JEDDAH/WASHINGTON, June 18 (Reuters) - Iraq has requested U.S. air power to try to reverse rapid territorial gains by Sunni Muslim insurgents, U.S. and Iraqi officials said on Wednesday.
Iraq Foreign Minister Hoshyar Zebari told reporters Iraq had asked for air strikes "to break the morale" of the Islamic State of Iraq and the Levant (ISIL) which has captured cities and towns in the north in a lightning advance over the past week.
He added that Iraq's ally, Shi'ite Muslim power Iran, had so far not intervened to help the Baghdad government, but said "everything is possible".
In Washington, General Martin Dempsey, chairman of the U.S. military's Joint Chiefs of Staff, confirmed that Iraq had sought U.S. air support, but gave no details of the request and did not say when it had been made.
"We have a request from the Iraqi government for air power," Dempsey told a hearing in Congress.
Asked whether the United States should honour that request, Dempsey answered: "It is in our national security interest to counter ISIL wherever we find them."
U.S. officials, speaking on condition of anonymity, said Iraq had requested air support including drone strikes and increased surveillance by U.S. drones, which have been flying over Iraq for some time.
The Pentagon has said it stepped up surveillance, intelligence and reconnaissance efforts, at Baghdad's request.
The White House has said President Barack Obama has not yet decided what action, if any, to take following the ISIL onslaught, and was due to discuss the options with leaders of Congress at the White House later on Wednesday.
Speaking after a meeting of Arab foreign ministers in Jeddah in Saudi Arabia, Zebari said air power was needed to start rolling back gains by the insurgents, who have captured large amounts of weaponry from the Iraqi army during their advance.
"I explained to our Arab brothers in the meeting that Iraq officially requested the United States' help, according to the ... strategic agreement between Iraq and the United States of America, to direct air strikes (on) some of the group's vital targets to break this state of morale now present, and to ... begin the operation of defeating them," he said.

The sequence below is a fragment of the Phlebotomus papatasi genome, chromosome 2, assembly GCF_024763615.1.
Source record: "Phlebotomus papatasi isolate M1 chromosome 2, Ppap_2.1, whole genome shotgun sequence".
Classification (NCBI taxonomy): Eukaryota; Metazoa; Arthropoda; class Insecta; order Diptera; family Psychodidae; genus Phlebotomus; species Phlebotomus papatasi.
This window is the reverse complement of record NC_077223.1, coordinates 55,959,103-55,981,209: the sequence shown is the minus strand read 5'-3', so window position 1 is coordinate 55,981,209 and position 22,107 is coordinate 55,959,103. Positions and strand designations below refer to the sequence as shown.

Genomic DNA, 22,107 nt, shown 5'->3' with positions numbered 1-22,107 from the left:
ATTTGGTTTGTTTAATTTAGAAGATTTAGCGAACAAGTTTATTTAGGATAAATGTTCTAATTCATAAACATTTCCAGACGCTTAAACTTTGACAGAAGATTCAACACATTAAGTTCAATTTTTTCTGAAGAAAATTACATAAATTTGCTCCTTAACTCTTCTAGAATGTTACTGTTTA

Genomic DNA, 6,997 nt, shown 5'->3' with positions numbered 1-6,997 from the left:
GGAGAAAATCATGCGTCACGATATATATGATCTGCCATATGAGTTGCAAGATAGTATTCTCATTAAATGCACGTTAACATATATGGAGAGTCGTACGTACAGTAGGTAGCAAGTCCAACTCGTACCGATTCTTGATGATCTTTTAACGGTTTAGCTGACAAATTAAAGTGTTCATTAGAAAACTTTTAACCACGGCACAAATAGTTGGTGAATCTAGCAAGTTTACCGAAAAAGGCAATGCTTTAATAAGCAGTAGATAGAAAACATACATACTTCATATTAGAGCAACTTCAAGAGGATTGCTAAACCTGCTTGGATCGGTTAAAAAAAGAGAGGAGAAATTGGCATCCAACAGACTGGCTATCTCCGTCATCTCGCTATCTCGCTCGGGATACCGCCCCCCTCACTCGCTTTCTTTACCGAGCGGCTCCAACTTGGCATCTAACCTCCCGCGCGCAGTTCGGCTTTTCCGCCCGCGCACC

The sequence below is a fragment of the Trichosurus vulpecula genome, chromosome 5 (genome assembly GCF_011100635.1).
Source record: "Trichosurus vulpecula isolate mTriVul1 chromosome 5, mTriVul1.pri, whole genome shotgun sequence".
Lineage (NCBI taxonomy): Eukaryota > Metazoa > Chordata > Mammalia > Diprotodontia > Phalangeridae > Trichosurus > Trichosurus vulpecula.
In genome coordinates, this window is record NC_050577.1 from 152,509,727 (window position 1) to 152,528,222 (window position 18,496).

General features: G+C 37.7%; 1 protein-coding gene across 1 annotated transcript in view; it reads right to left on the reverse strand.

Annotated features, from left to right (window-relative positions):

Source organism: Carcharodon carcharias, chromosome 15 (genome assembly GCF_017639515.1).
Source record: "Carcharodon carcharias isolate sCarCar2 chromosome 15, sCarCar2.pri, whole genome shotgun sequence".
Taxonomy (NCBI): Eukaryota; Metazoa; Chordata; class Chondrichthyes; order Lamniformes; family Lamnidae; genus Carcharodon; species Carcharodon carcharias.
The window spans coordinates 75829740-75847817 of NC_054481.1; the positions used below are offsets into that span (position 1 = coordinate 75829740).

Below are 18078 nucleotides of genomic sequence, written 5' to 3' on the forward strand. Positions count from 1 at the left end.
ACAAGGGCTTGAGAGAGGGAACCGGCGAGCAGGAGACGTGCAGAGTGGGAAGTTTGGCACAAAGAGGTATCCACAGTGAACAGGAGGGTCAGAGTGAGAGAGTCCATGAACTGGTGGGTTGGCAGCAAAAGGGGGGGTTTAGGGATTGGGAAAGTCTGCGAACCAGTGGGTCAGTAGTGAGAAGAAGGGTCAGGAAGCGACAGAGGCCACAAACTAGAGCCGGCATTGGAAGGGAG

Zebari criticised what he said was the lack of condemnation by Riyadh of massacres by ISIL. Iraq has accused Sunni power Saudi Arabia of backing the group, a charge denied by Riyadh, which last month designated ISIL a terrorist organisation.
Dempsey told the Senate panel the United States had already devoted some air power to Iraq. "Right now ... we have a great deal of ISR (intelligence, surveillance and reconnaissance) assets committed to Iraq," he said. "We have a great many maritime assets and aviation assets committed to Iraq."
Dempsey said U.S. military force had to be used "responsibly and effectively" and should not be rushed.
"It's not as easy as looking at an iPhone video of a convoy and then immediately striking," he said. One base near Mosul had been successively occupied by the Iraqi army, ISIL insurgents and Kurdish Peshmerga forces, all within 36 hours, he said.
"Until we can actually clarify this intelligence picture, the options will continue to be built and developed and refined and the intelligence picture made more accurate, and then the president can make a decision," Dempsey said.
U.S. officials said any air targets would be hard to identify because the militants did not have traditional supply lines or major physical infrastructure and mingled with civilians. (Reporting by Amena Bakr, Yara Bayoumy and Phil Stewart; Writing by William Maclean and David Alexander; Editing by Ralph Boulton, David Storey and Gunna Dickson)
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